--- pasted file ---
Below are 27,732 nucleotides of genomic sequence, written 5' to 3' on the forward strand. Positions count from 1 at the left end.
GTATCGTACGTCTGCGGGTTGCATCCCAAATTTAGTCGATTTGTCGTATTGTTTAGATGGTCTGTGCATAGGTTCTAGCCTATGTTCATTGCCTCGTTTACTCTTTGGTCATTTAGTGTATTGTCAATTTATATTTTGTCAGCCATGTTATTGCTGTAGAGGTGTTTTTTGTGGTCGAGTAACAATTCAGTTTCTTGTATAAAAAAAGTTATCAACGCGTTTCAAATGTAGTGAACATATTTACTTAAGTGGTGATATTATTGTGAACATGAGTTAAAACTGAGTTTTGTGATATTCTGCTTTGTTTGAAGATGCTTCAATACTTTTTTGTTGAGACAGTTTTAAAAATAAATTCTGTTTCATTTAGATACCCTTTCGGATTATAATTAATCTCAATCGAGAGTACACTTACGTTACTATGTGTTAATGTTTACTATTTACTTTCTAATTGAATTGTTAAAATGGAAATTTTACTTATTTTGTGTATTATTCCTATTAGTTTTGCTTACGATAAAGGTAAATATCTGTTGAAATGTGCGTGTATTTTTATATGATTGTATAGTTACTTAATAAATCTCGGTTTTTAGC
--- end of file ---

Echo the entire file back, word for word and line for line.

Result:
Below are 27,732 nucleotides of genomic sequence, written 5' to 3' on the forward strand. Positions count from 1 at the left end.
GTATCGTACGTCTGCGGGTTGCATCCCAAATTTAGTCGATTTGTCGTATTGTTTAGATGGTCTGTGCATAGGTTCTAGCCTATGTTCATTGCCTCGTTTACTCTTTGGTCATTTAGTGTATTGTCAATTTATATTTTGTCAGCCATGTTATTGCTGTAGAGGTGTTTTTTGTGGTCGAGTAACAATTCAGTTTCTTGTATAAAAAAAGTTATCAACGCGTTTCAAATGTAGTGAACATATTTACTTAAGTGGTGATATTATTGTGAACATGAGTTAAAACTGAGTTTTGTGATATTCTGCTTTGTTTGAAGATGCTTCAATACTTTTTTGTTGAGACAGTTTTAAAAATAAATTCTGTTTCATTTAGATACCCTTTCGGATTATAATTAATCTCAATCGAGAGTACACTTACGTTACTATGTGTTAATGTTTACTATTTACTTTCTAATTGAATTGTTAAAATGGAAATTTTACTTATTTTGTGTATTATTCCTATTAGTTTTGCTTACGATAAAGGTAAATATCTGTTGAAATGTGCGTGTATTTTTATATGATTGTATAGTTACTTAATAAATCTCGGTTTTTAGC